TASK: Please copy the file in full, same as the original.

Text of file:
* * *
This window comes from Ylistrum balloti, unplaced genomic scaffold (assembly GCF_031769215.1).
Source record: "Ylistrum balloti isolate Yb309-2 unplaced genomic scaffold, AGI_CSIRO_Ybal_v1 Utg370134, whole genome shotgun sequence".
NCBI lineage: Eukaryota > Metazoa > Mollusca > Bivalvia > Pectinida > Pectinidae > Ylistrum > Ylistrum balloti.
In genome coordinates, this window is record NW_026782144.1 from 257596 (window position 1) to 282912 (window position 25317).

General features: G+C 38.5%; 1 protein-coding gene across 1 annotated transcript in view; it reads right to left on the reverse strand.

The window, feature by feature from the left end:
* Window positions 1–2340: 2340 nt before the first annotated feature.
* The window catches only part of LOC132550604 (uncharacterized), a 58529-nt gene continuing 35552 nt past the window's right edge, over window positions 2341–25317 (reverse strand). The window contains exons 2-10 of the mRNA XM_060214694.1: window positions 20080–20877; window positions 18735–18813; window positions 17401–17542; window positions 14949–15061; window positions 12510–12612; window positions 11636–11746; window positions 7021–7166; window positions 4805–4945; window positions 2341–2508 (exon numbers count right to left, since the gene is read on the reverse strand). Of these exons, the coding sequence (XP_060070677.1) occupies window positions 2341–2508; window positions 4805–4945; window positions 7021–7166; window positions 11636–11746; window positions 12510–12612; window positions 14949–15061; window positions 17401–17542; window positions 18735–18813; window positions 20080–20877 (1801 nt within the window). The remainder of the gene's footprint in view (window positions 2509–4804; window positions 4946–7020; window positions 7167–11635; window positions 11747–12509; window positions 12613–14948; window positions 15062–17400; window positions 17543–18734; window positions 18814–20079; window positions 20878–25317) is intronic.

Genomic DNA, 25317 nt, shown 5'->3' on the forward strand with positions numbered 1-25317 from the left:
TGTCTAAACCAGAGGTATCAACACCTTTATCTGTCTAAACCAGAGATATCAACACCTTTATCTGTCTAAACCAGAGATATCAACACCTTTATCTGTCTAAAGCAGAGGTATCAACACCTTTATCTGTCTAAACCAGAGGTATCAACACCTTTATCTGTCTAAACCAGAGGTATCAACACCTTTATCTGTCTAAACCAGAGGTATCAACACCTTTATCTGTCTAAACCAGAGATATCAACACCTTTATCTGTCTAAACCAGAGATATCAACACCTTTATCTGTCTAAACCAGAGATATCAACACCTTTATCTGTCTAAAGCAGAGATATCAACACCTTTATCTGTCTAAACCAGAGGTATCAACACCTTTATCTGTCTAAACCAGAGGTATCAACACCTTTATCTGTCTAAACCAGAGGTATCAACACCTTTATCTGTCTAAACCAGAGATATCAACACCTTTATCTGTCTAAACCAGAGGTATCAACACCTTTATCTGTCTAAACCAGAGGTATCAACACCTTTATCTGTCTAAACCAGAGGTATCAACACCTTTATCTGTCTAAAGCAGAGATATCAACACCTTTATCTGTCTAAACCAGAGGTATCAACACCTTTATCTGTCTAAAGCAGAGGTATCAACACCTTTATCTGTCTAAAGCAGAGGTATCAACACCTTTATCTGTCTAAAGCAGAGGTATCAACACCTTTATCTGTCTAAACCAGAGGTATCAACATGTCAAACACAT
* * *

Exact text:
This window comes from Ylistrum balloti, unplaced genomic scaffold (assembly GCF_031769215.1).
Source record: "Ylistrum balloti isolate Yb309-2 unplaced genomic scaffold, AGI_CSIRO_Ybal_v1 Utg370134, whole genome shotgun sequence".
NCBI lineage: Eukaryota > Metazoa > Mollusca > Bivalvia > Pectinida > Pectinidae > Ylistrum > Ylistrum balloti.
In genome coordinates, this window is record NW_026782144.1 from 257596 (window position 1) to 282912 (window position 25317).

General features: G+C 38.5%; 1 protein-coding gene across 1 annotated transcript in view; it reads right to left on the reverse strand.

The window, feature by feature from the left end:
* Window positions 1–2340: 2340 nt before the first annotated feature.
* The window catches only part of LOC132550604 (uncharacterized), a 58529-nt gene continuing 35552 nt past the window's right edge, over window positions 2341–25317 (reverse strand). The window contains exons 2-10 of the mRNA XM_060214694.1: window positions 20080–20877; window positions 18735–18813; window positions 17401–17542; window positions 14949–15061; window positions 12510–12612; window positions 11636–11746; window positions 7021–7166; window positions 4805–4945; window positions 2341–2508 (exon numbers count right to left, since the gene is read on the reverse strand). Of these exons, the coding sequence (XP_060070677.1) occupies window positions 2341–2508; window positions 4805–4945; window positions 7021–7166; window positions 11636–11746; window positions 12510–12612; window positions 14949–15061; window positions 17401–17542; window positions 18735–18813; window positions 20080–20877 (1801 nt within the window). The remainder of the gene's footprint in view (window positions 2509–4804; window positions 4946–7020; window positions 7167–11635; window positions 11747–12509; window positions 12613–14948; window positions 15062–17400; window positions 17543–18734; window positions 18814–20079; window positions 20878–25317) is intronic.

Genomic DNA, 25317 nt, shown 5'->3' on the forward strand with positions numbered 1-25317 from the left:
TGTCTAAACCAGAGGTATCAACACCTTTATCTGTCTAAACCAGAGATATCAACACCTTTATCTGTCTAAACCAGAGATATCAACACCTTTATCTGTCTAAAGCAGAGGTATCAACACCTTTATCTGTCTAAACCAGAGGTATCAACACCTTTATCTGTCTAAACCAGAGGTATCAACACCTTTATCTGTCTAAACCAGAGGTATCAACACCTTTATCTGTCTAAACCAGAGATATCAACACCTTTATCTGTCTAAACCAGAGATATCAACACCTTTATCTGTCTAAACCAGAGATATCAACACCTTTATCTGTCTAAAGCAGAGATATCAACACCTTTATCTGTCTAAACCAGAGGTATCAACACCTTTATCTGTCTAAACCAGAGGTATCAACACCTTTATCTGTCTAAACCAGAGGTATCAACACCTTTATCTGTCTAAACCAGAGATATCAACACCTTTATCTGTCTAAACCAGAGGTATCAACACCTTTATCTGTCTAAACCAGAGGTATCAACACCTTTATCTGTCTAAACCAGAGGTATCAACACCTTTATCTGTCTAAAGCAGAGATATCAACACCTTTATCTGTCTAAACCAGAGGTATCAACACCTTTATCTGTCTAAAGCAGAGGTATCAACACCTTTATCTGTCTAAAGCAGAGGTATCAACACCTTTATCTGTCTAAAGCAGAGGTATCAACACCTTTATCTGTCTAAACCAGAGGTATCAACATGTCAAACACAT